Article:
Just what were those R&D perks for big business anyway? … News cuts in Adelaide … legal woes at Sydney University postgrad club …
From the Crikey grapevine, the latest tips and rumours …
Questions over “research”. Big business has set up the usual well-heeled hue and cry at Labor’s proposal to strip away some R&D tax breaks and use the money to fund manufacturing. One insider reckons the R&D perks could use a haircut:
“The big banks were claiming it on the cost of product development, which definitely would have occurred anyway, e.g. coming up with some of the more sophisticated financial instruments, adjusting their credit card products, etc.”
And here we were thinking the top end of town was using the tax breaks to cure cancer … should have known better. Many of the firms that will lose the tax breaks are miners — anyone know more about what the incentives have been used for? Drop us a line.
News cuts in Adelaide. We heard that there had been 70 redundancies at News Limited’s Adelaide operations (The ‘Tiser and Messenger) in the last fortnight, but a call to the company clarified that it had implemented “up to” 30 redundancies at The ‘Tiser (bosses are hoping there can be some redeployments) and none at Messenger. The ABC reports the redundos are production jobs.
Trouble at Sydney University …? A little bird told us there’s been some fuss at the Sydney University Postgraduate Representative Association about an alleged bullying case. There were rumours SUPRA paid out $27,000 in legal fees to defend the case — “I wonder how many postgraduate students at Sydney University know how their Student Service & Amenities Fee [SSAF] funds are really being used?” our source pondered.
We put that to SUPRA president Angelus Morningstar, who confirmed there had been a bullying complaint from one staff member against another (the complaint was aired in three forums; it was withdrawn in one case and found to be unsubstantiated in the other two forums).
“Legal counsel was retained across this period, because the complaint was incredibly complex, and there were substantial concerns by all parties as to the procedural fairness of all complaints. This required extensive consultation with representatives of the complainant and respondent, and the use of a third party investigator to ensure neutrality of the investigation,” he said.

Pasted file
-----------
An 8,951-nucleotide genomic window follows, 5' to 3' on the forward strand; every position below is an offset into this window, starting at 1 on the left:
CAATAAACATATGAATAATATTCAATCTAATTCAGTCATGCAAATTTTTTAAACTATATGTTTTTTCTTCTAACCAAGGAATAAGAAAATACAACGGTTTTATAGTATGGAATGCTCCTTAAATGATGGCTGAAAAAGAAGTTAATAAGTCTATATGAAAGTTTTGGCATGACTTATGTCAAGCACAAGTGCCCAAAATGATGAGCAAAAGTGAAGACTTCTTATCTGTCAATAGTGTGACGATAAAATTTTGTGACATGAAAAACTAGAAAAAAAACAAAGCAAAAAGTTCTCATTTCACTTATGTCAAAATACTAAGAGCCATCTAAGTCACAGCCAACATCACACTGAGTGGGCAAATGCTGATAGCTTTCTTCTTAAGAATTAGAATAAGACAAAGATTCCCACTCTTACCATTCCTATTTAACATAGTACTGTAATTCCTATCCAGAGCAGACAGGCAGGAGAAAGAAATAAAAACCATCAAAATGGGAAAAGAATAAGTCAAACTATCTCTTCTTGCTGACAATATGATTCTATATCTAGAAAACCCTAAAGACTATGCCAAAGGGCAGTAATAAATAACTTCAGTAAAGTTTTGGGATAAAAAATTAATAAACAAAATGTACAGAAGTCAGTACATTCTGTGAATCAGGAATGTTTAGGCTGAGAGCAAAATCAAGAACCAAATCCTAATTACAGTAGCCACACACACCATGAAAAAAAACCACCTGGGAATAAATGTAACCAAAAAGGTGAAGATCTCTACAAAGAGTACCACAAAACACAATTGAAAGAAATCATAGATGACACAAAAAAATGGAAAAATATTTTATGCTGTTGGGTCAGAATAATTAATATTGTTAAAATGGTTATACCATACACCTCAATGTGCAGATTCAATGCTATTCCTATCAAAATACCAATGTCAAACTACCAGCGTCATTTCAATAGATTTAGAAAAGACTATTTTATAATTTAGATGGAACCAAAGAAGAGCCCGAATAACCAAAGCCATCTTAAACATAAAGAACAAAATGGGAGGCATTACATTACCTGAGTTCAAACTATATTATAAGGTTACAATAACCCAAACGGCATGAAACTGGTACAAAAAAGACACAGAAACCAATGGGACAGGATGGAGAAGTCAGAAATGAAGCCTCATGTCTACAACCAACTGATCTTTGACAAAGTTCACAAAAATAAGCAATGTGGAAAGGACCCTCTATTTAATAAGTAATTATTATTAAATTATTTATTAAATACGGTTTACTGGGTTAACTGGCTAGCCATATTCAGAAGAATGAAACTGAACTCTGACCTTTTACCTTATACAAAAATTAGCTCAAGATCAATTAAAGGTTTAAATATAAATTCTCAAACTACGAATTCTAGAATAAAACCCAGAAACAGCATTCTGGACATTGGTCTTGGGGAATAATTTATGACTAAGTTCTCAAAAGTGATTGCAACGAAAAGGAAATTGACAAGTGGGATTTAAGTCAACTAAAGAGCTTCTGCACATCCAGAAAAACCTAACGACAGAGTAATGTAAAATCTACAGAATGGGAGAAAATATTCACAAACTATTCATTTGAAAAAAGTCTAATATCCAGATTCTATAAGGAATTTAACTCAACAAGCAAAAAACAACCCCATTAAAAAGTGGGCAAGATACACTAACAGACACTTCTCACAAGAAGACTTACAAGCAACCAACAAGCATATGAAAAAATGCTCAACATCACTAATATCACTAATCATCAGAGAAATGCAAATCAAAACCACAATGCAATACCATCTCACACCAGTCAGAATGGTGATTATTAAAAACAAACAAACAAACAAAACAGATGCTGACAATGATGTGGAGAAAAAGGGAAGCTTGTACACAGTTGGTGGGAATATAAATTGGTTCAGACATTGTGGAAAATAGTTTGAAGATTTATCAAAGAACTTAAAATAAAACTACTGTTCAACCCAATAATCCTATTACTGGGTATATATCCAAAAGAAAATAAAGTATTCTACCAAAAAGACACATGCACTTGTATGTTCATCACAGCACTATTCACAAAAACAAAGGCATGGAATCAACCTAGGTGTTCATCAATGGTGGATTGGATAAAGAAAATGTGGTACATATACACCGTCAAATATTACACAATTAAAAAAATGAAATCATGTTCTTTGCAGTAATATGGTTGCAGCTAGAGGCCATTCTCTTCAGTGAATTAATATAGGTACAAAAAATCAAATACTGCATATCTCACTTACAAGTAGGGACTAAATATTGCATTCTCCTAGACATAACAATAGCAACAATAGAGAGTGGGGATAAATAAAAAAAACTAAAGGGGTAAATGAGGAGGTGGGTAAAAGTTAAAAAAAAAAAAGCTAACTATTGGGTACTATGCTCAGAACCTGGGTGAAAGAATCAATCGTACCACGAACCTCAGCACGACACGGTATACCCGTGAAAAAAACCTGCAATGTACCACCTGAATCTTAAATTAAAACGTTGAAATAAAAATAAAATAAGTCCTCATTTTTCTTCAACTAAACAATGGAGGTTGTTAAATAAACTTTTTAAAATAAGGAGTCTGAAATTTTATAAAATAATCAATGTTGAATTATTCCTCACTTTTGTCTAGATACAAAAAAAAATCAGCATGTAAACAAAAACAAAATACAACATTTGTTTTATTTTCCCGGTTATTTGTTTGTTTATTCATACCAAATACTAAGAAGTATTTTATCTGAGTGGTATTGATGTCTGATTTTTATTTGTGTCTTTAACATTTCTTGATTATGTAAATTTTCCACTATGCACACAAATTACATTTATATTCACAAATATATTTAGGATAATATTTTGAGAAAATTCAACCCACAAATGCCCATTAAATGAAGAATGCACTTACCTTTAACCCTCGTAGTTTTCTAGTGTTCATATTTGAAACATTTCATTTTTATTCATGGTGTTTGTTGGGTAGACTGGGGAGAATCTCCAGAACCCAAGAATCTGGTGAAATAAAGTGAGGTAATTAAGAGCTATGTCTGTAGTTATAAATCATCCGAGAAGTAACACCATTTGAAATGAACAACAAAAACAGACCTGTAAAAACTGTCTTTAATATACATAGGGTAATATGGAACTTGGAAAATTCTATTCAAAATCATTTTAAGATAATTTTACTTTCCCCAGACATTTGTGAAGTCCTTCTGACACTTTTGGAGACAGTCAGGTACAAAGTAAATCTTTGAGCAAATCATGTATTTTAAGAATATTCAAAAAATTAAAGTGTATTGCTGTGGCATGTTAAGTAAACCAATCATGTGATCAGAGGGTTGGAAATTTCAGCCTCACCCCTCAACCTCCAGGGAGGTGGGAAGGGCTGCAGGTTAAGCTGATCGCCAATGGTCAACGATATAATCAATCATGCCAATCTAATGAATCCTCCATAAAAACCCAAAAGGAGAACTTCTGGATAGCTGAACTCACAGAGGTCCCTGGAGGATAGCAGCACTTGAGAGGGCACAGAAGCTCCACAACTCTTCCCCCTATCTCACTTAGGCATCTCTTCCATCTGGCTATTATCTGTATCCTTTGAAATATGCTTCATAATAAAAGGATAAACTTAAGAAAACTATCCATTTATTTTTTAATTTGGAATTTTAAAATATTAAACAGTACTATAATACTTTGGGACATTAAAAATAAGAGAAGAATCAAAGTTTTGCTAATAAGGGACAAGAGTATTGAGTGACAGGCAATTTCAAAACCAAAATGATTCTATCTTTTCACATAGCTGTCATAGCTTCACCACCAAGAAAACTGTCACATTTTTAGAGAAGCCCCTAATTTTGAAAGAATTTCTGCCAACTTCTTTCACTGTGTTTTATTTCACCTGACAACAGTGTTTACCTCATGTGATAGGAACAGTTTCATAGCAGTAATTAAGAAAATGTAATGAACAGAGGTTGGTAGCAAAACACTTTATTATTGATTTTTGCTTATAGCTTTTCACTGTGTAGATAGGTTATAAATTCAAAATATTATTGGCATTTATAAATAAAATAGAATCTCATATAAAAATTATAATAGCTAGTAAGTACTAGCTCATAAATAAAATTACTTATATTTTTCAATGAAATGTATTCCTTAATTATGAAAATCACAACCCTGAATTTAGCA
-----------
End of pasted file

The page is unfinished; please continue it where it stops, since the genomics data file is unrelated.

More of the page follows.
The legal costs could not be clarified at this stage but would be in the upcoming annual report, Morningstar said; most of the money came from SSAF fees. And no, students haven’t been told how their fees are being spent in this case. “The matter has otherwise been kept confidential due to the sensitivity of the issue and attempting to not expose the complainant or respondent in such a way as would compromise their capacity to work with students,” Morningstar said. But it’s the students’ money, right? Perhaps they have the right to know what it’s being spent on …
… but not much to worry about at CQU. A dissatisfied academic mole passed on some rumours about Central Queensland University, a public institution with its main campus at Rockhampton:
“CQUniversity is about to report a $27 million operating loss to the Queensland state government for 2012. Casual teaching has been banned and travel severely restricted. This comes a couple of months after it was revealed in the local newspaper that 1) the Vice-Chancellor had ordered a 10-man jacuzzi be built for his house and that 2) senior university executives had used university funds to fly to Cairns (from Rockhampton) for his 50th birthday party under the guise of an opening of a study centre in Cairns the night before. Meanwhile, I’m told the entire university council is being flown to Adelaide for a meeting which could just as easily be done in Rockhampton.”
We put that wide-reaching epistle to the university and found there was a grain of truth to some (but by no means all) of the claims. A spokesman said “an operating loss will be reported”, although it would be “significantly smaller” than $27 million (a downturn in international enrolments was blamed for the loss). Several hundred casual teaching contracts had been signed for 2013 in the last two weeks, while “employees have been asked to avoid non-essential travel”.
“The Vice-Chancellor has purchased an outdoor spa bath for his leased residence; this purchase was made from personal funds, at zero cost to the university,” the spokesman said. It was true that some senior employees attended a 50th birthday party in Cairns in August 2012, but they were also there for “an official launch for its new Cairns distance education study centre… All senior employees who attended this event also undertook multiple meetings with local community, government, tourism and education stakeholders while visiting Cairns.” And on the Adelaide meeting set for March, the spokesman pointed out that the university has a campus there.
On the whole we failed to find the smoking gun — but as you can see, we did make an effort. Plus, we’ll be applying to be the next CQU VC. Outdoor spa bath indeed!